First, Google normally does not allow much credit to be extended to their customers. The average Adwords customer sets up an account where he pays Google virtually "at the point of sale." The normal situation is that a Google customer never has more than a $500 outstanding bill with them (that amount is lower for Google's smaller customers) -- Google automatically taps a credit card or bank account and collects what they are owed when the amount owed exceeds the pre-set limit.
From Google's disclosures (particularly from the click fraud class action lawsuit last year) we can get estimates about the numbers of customers Google has. I won't go into all the numbers here, but if you start calculating, looking at their receivables numbers, and considering their billing system for the bulk of their customers, you realize the receivables number indicates they are extending some customers EXTREME amounts of credit (either that or they are "making up" revenue and hiding it in receivables).
You also have to understand their business as it relates to TAC (traffic acquisition costs) and their AdSense partners. You've taken their Total Revenue number (for the first two quarters of this year) of $7.5 billion -- that is BEFORE TAC (which is pretty much what they account for under their "Cost of Revenue"). I would argue that Google's "Gross Profit" of $4.5 billion is more like the "Total Revenue" number in most other businesses (again this requires an understanding -- and estimation, since we do not know all the details about some of their AdSense partner contracts -- of Google's business model). Using GOOG's "Gross Profit" of $4.5 billion and looking at their Receivables of $1.7 billion (you used $1.6 billion for their 6 months receivables number) you're looking at a receivables that is questionable by your stated criteria.
Google is very much a "black box" -- one has to make estimates when looking at certain aspects of their systems. When looking at their accounting, their receivables is inconsistent with their pay-as-you-go billing methods. To draw the conclusions I've made, I have to make assessments about the "character" of those running the company -- that involves general research looking at things like their relationships with their customers, the lawsuits they are/have been involved in, and even company officials' behaviors outside of the business. Looking at those items -- even running models giving extreme "benefit of doubt" in favor of the company -- I still keep coming back to the conclusion that there is deception in Google's books.
I've been looking at corporate/stock market fraud for a long time (the first case I looked into in detail was ZZZZ Best); Google meets too many of the elements I've seen before in fraud -- I would never recommend that anyone go long on GOOG.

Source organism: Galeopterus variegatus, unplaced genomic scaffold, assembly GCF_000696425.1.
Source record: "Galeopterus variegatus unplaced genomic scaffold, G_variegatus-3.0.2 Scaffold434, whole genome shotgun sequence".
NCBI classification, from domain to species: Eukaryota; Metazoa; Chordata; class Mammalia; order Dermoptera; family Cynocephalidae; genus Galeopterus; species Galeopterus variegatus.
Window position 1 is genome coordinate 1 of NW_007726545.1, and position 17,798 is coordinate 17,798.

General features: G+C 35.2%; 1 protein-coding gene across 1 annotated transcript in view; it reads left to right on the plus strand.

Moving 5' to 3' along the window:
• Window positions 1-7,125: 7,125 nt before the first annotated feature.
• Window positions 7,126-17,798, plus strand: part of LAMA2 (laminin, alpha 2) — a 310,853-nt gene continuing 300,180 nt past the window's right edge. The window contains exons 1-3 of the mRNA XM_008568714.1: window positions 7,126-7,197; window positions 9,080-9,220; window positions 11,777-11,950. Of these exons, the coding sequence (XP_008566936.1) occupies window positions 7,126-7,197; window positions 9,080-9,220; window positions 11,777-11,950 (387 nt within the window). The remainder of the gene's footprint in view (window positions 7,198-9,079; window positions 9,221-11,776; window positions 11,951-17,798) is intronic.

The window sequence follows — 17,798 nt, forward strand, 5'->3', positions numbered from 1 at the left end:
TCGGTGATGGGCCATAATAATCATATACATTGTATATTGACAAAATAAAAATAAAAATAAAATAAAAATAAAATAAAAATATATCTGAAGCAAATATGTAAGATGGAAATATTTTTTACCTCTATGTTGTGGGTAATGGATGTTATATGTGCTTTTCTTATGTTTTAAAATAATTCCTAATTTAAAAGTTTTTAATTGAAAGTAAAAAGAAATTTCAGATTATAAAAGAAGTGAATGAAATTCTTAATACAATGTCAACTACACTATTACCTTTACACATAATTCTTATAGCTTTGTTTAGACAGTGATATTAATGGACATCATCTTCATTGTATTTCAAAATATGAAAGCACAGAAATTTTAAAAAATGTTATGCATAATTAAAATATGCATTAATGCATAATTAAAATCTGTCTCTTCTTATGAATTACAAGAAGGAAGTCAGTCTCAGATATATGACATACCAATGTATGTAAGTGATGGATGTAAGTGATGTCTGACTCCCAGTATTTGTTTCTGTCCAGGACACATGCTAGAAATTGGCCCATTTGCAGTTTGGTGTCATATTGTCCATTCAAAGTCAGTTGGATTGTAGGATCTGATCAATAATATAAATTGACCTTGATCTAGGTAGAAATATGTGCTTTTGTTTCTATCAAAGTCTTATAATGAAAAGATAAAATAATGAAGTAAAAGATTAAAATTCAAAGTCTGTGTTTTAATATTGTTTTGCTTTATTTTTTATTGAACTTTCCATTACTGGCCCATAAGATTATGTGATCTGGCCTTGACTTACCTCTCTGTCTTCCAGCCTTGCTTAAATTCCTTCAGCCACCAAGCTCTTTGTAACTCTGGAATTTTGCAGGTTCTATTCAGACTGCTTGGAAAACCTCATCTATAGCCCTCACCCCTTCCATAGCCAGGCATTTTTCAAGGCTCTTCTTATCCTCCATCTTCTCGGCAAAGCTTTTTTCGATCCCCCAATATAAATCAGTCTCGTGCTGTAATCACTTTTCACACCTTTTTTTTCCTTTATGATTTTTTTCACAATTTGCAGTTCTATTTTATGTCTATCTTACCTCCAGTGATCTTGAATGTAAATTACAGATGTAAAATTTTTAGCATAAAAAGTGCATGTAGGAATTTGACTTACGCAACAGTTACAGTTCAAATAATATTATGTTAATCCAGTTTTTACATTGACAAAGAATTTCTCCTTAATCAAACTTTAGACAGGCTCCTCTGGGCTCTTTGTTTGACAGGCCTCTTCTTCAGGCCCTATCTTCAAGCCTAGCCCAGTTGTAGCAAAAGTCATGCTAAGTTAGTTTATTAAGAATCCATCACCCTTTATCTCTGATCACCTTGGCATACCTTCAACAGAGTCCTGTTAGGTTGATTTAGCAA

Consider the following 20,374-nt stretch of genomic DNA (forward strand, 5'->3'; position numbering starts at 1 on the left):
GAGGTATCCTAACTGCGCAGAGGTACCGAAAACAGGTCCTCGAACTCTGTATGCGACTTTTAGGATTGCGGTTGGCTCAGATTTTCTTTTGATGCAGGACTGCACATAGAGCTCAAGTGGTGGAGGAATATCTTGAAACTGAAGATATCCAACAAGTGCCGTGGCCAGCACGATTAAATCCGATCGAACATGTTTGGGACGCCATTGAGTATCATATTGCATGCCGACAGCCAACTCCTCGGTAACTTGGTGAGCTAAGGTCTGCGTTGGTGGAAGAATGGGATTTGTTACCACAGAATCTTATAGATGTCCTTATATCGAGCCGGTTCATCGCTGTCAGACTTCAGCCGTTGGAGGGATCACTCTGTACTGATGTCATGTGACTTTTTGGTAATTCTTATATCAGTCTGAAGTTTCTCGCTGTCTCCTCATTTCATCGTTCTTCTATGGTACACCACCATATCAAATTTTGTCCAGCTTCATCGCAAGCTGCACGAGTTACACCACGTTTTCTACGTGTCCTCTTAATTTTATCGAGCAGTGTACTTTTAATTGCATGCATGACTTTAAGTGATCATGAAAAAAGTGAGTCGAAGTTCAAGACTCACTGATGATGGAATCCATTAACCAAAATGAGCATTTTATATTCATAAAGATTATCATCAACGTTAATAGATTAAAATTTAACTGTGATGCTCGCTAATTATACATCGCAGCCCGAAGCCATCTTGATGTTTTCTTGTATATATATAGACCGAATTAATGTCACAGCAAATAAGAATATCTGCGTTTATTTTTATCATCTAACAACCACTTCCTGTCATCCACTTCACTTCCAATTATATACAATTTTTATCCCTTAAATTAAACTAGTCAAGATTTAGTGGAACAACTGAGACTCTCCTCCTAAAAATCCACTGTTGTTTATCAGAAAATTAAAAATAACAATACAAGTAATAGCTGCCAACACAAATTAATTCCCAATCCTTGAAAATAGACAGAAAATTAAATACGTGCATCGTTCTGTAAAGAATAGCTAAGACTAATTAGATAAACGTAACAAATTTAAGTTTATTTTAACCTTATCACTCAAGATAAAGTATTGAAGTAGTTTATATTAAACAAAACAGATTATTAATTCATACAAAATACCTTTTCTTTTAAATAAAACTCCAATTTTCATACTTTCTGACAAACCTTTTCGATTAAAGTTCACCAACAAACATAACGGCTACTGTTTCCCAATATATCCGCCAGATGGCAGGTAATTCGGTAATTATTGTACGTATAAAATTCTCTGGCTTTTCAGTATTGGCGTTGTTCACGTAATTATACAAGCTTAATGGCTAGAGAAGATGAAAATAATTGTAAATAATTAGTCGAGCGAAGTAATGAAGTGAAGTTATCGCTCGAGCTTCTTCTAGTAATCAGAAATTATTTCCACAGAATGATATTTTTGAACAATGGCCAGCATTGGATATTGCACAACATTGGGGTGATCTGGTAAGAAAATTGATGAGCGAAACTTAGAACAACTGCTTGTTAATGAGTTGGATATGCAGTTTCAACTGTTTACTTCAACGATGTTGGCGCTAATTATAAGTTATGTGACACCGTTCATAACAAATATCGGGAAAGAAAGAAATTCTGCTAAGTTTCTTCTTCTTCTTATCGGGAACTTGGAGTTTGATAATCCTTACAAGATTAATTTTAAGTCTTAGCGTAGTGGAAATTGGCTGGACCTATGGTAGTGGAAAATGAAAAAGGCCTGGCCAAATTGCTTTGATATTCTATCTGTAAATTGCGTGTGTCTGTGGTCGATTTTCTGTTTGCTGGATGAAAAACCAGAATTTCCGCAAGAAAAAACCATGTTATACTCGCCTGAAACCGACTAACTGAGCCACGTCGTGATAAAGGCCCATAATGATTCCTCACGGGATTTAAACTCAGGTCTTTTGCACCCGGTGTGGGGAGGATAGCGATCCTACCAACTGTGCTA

I don't know.. I'm not buying it. I don't think Google did anything illegal by using company names that are listed on the internet either. A word is just an identifier and if you want to be listed in a search engine directory you should complain to the king of search engines. Just because they are good at it I'm not going to be jealous of the founders because they have yatchs and I don't. If they didn't invent google the internet would not be very enjoyable. Your claim sounds concievable but with out any conrete figures I can't believe this. But you shouldn't use fraud although you did use it in quotes. :)
When you have an hour or two, spend some time reading about Google's "partners" (read the linked articles):
And that is just brief highlights regarding some of their behavior in running their business.
I've reviewed enough of Google, that the word "fraud" is the best word to describe them.
Woops 2 typo's. There goes TK. I won't even talk about my poor use of sentences. I meant "shouldn't" and mispelled "concrete". I keep this up (noticing my mistakes) and I'll be writing in the Wall Street Journal.
I've seen your type, you come on board and post your BS hoping to drive this stock down. Do you know what you doing is illegal. Prove it or go away.
PS - I will forward your email to their legal council.
>>>Do you know what you doing is illegal. Prove it or go away.
PS - I will forward your email to their legal council.<<<
Wow another "brilliant" Google investor! He thinks a message board post is "email"! LOL!
Just think, a person who doesn't know the difference between a message board post and email thinks he knows how to invest in an internet search engine company (that's what Google is, in case you didn't know).
(And you demonstrate that you know nothing about the law too, but I won't strain your little mind with any explanations about free speech.)
When do you expect GOOG to crash as a result of this scandal? When do your options expire?
I know of a professor of economics that was very heavy in put options on futures for crude oil for expiration in October of 2005. He expected to retire filthy rich, but I don't think that happened.